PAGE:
Quantcast

INSIDE THE LIGHT-FILLED FULHAM HOME OF ARCHITECT JO COWEN

The highly regarded Jo Cowen , founder of RIBA-chartered architectural and design practice Jo Cowen Architects, takes us on an illuminating tour of her stunning Fulham home

Jo Cowen, the mastermind behind the Bakery Place development in Battersea amongst other high profile projects, often spends the weekend in South Park with her family.

For her, this spacious five bedroom property on Beltran Road in SW6, which she bought in 2012, is ideally located. ‘We did the full renovation a year ago,’ she tells me. ‘We absolutely love the street. All the houses are well done – none of them are tatty or neglected. It’s full of families, and virtually no flats. It’s a one-minute walk to South Park.’ The house is also within walking distance of Thomas’s Fulham, the sister school to Prince George’s future school in Battersea. Parsons Green is also known for excellent French schools including the Lycee, Ecole des Petits and Ecole Marie D’Orliac.

Dream location aside, when it came to the renovation itself, Cowen wanted the house to be modern, but also to retain a warm, familial feeling, preserving the original features where appropriate. ‘We’ve used a warm colour palette with natural materials and embellished stone,’ she explains. The moon rock stone worktops in the kitchen are striking.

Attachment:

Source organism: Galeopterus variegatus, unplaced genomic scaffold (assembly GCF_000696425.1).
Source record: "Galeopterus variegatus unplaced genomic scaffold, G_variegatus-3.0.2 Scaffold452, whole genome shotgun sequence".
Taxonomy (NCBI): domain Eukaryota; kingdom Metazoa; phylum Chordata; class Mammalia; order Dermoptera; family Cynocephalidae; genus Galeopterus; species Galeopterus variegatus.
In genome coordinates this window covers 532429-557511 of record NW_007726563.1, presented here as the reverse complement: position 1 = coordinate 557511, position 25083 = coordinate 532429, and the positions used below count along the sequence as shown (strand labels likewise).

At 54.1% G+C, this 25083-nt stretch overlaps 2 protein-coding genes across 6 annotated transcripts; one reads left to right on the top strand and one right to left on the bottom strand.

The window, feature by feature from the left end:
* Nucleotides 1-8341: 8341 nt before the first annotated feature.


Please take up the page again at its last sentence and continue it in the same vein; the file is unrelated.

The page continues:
‘At the same time, we’ve respected the Victorian aspects of the property by maintaining the cornicing and the fireplaces, while not creating a pastiche in the modern kitchen extension and basement.’ Other features include an integrated Sonos system, Gaggenau appliances, Element 7 flooring, Forbes and Lomax lighting controls and a stunning Wine Genie thermostatically controlled wine cellar.

The property is not open-plan in the run-of-the-mill sense. ‘We’ve tried to open up the space so it connects, so it’s not strictly open-plan, but we’ve more than doubled the original square footage. We placed the stairs through the middle of the house, which means light can filter down into the basement.’

In order to separate rooms, but at the same time to ensure an easy flow between spaces, Cowen has used a lot of glass. ‘Timber framed glass walls allowed us to divide the house, without it being cellular. It’s much more conducive to family living. We love the fact that when you’re sitting in the family room downstairs you can see through the glass-walled, Crittal-style study all the way up.


‘Floor to ceiling height is really important to the basement. In the basement we’ve used a modern take on panelling on the walls to make sure it doesn’t feel like a box underground. We’ve tried to keep to clean lines, and there’s plenty of storage and space.’

Timber framed glass walls allowed us to divide the house, without it being cellular

When it comes to design trends more generally, Cowen feels that Londoners are becoming more open to being creative with the floor plan. ‘People are looking to do something that differs from the standard formula that’s been rolled out over the past few years,’ she reveals. ‘They’re re-imagining how properties work, and looking for new solutions to make a property feel wider. In a lot of houses these days, there are slightly redundant front rooms that no-one uses. I would say that the English used to be quite traditional, but now they’re looking at options that are a bit more cutting edge.’

Beltran Road is on the market for an asking price of £2,650,000; knightfrank.com

Like what you see?

Join the Resident Club for FREE to get more like this to your inbox every week